Remind students of the strategy they learned in lesson 1 for determining indeterminate pronouns: pronouns that end in body words, something that ends this or that thing, as either, nor, and everyone is always singular. As an comprehension check, enter copies of the Indefinite Pronouns list of Lesson 1 (LW-4-1-1_Indefinite Pronouns List and Key.doc). Let the students finish them, then check their work with the previously completed version. Students should see significant improvements. Have your completed list published so that students know which undetermined pronouns are singular and which plurals are. Ask the class to help you draw up a list of seven subtantives in cash (for example.B. Students, teachers, swings, books, shirts, siblings, friends) and the seven who are not (e.B. homework, corn, post, smoke, gravity, history, noise). Post these nouns in two columns under the headings: Countable/Pluriel and Uncountable/Singular. Also post the seven pronouns that can be singular or plural depending on their theme: all, all, plus, most, none, some, and so on.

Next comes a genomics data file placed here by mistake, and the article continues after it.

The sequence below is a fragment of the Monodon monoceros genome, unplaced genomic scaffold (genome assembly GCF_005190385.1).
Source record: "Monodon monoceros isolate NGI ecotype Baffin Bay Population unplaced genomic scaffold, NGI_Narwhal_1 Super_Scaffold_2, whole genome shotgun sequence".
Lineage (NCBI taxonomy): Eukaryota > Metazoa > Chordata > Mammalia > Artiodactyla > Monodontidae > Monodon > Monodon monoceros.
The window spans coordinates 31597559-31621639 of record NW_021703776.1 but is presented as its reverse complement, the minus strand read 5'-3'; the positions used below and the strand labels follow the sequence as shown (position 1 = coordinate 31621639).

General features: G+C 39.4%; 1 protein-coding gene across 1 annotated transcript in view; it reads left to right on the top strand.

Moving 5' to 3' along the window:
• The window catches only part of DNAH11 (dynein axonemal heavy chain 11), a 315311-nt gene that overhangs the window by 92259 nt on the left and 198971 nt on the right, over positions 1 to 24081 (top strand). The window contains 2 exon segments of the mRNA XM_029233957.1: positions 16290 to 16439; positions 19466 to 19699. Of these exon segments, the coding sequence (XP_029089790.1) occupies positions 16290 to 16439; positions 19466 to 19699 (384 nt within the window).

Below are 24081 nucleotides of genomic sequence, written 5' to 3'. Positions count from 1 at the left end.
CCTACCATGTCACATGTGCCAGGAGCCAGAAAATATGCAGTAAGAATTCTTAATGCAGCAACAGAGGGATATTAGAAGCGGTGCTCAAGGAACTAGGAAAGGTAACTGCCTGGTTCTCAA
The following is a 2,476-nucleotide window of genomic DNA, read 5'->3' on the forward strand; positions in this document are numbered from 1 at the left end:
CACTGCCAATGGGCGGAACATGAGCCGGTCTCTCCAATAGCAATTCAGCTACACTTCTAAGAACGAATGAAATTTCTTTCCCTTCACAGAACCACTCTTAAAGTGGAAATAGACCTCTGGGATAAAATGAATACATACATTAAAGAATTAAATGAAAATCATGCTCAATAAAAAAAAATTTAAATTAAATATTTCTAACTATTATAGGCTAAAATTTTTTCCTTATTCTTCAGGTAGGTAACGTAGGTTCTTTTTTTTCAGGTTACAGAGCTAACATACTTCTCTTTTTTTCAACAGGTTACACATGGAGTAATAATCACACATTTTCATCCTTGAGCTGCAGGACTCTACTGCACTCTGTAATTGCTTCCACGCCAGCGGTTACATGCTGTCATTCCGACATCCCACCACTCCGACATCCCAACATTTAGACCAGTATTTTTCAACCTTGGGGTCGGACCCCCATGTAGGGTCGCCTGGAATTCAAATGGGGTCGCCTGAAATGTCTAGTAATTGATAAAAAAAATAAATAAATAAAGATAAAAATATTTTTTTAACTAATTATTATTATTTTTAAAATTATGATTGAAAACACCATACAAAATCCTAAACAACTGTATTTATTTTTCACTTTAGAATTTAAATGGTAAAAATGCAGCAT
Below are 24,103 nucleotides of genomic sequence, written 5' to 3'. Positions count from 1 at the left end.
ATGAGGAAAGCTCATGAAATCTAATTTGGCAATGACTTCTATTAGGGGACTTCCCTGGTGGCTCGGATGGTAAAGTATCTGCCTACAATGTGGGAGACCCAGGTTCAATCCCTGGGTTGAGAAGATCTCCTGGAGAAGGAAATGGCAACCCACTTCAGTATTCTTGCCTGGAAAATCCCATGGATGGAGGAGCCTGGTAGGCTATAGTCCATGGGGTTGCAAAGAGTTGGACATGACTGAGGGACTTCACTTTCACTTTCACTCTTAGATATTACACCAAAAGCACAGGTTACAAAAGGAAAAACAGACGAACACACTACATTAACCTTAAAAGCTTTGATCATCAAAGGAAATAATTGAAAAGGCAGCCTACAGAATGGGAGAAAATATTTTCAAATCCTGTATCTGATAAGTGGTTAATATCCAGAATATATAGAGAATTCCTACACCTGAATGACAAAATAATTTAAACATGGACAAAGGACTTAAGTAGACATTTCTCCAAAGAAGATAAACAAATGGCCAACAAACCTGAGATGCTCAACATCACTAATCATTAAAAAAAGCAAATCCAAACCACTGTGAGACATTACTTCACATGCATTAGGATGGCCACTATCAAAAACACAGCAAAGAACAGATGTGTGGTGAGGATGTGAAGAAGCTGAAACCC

Introduction: Some indeterminate pronouns can be either singular or plural. All, all, plus, most, none, some, etc. For example: „With your partner, you come with six subversives: three that count and are three that are not. Then write six sentences with these six names and six of the indeterminate pronouns on the class list. Circle the name to which the undetermined pronoun refers and emphasize the verb. Then you illustrate the nostune next to the sentence. Their drawings should not be elaborated; Characters or sketches that show if the no bite is compensable are all you need. When you`re done, share your sentences with another group. Once the students have completed this task, ask each couple to share one of their sentences while you record it for class. They may also want students to publish their papers with their drawings in the room so that everyone can see them. Have 14 sentences written and illustrated by the students: two sentences for each of the seven pronouns, one with an accounting name and the other with an unspeakable name. In the interest of time, you can get students to conclude this as partners or predict pronouns and envelope names and divide tasks.